The employer of a Canadian detained in China last month as a part of an apparent diplomatic tit-for-tat is calling on a group of Canadian lawmakers to raise his colleague’s case when they meet with officials in China this week.
Robert Malley, president and chief executive officer of the International Crisis Group, said Canadian parliamentarians need to make it clear to Chinese authorities that the arrest of Michael Kovrig is harming the country’s reputation.
Mr. Kovrig is a former diplomat who now works as an analyst for the non-governmental organization, which works to prevent deadly conflict. He and entrepreneur Michael Spavor were arrested on Dec. 10, days after China promised retaliation for Canada’s arrest of Huawei executive Meng Wanzhou. The Chinese government has accused the two of endangering national security.
“I think it’s important that lawmakers at the highest level raise this case whenever they can with the Chinese authorities,” Mr. Malley said in an e-mail to The Globe and Mail on Sunday.
Two senators and four MPs will be in China this week representing the Canada-China Legislative Association on a trip that was scheduled before Mr. Kovrig and Mr. Spavor were arrested. Michael Cooper, a Conservative MP who is part of the delegation, said they will bring up the detentions with their Chinese counterparts.
“I and the other members of the delegation will engage with Chinese officials in as constructive a way as possible, with the obvious objective of seeing these two Canadians returned safely and as soon as possible,” Mr. Cooper said.
Mr. Cooper will be joined by Liberal Senator Joseph Day and Tory Senator Victor Oh, as well as Liberal MPs Geng Tan, Majid Jowhari and Chandra Arya in China. They are travelling to Shanghai, Shenzhen and Hong Kong, and will meet with counterparts from China’s National People’s Congress. Their trip follows one from Chinese officials, who visited Ottawa from Dec. 6-8, after Ms. Meng’s arrest.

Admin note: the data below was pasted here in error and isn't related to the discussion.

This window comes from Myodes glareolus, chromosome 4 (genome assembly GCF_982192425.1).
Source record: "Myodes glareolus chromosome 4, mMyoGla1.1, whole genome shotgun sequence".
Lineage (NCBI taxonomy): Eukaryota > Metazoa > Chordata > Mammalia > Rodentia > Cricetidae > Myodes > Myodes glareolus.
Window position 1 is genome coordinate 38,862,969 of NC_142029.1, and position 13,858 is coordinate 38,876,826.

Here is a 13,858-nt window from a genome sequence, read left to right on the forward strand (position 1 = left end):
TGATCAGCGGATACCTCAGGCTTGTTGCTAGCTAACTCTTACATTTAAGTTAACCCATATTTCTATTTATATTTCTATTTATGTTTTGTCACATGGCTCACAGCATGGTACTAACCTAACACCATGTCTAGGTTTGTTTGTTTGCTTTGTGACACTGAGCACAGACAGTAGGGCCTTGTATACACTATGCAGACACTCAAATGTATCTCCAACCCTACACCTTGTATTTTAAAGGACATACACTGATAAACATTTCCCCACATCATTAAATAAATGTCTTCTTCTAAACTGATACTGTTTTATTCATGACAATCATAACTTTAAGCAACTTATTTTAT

“It’s important that China understands that even though this delegation is going, others are not going,” Mr. Malley said, “and over time, still others will decide not to go if they feel that the atmosphere and the environment in China is not safe for this kind of travel.”
Thirteen Canadians have been detained in China since the high-profile arrest of Ms. Meng, Huawei’s chief financial officer, on Dec. 1, according to Global Affairs Canada. The 13 people include Mr. Kovrig, Mr. Spavor and Sarah McIver, who was teaching English in China when she was detained, said a government official who was not authorized to discuss individual cases. At least eight of the 13 have been released, including Ms. McIver. Global Affairs has not disclosed the identities of the other 10 Canadians.
Mr. Malley said the International Crisis Group doesn’t understand the allegations made against Mr. Kovrig. He said Mr. Kovrig has been working “completely in the open,” meeting with Chinese authorities and attending conferences at the invitation of organizations in China.
The International Crisis Group has not heard anything directly from Mr. Kovrig since he was detained and does not know where he is being held, Mr. Malley said. Canada’s Ambassador to China, John McCallum, met with Mr. Kovrig on Dec. 14 but the detainee has not been visited by Canadian officials since. Mr. Malley said he expects another consular visit to happen soon.
“This lack of access and basic transparency is extremely frustrating and deeply disappointing,” Mr. Malley said.
Tensions between Canada and China have mounted since Dec. 1, when Ms. Meng was arrested in Vancouver in response to a request from the United States under an extradition treaty.
She is accused of misleading multinational banks about Huawei’s control of a company operating in Iran, putting the banks at risk of violating U.S. sanctions and incurring penalties, according to court documents.
Ms. Meng is on bail awaiting an extradition hearing, and the Chinese have accused Canadian authorities of “kidnapping” her at the behest of the U.S. government.
With files from the Canadian Press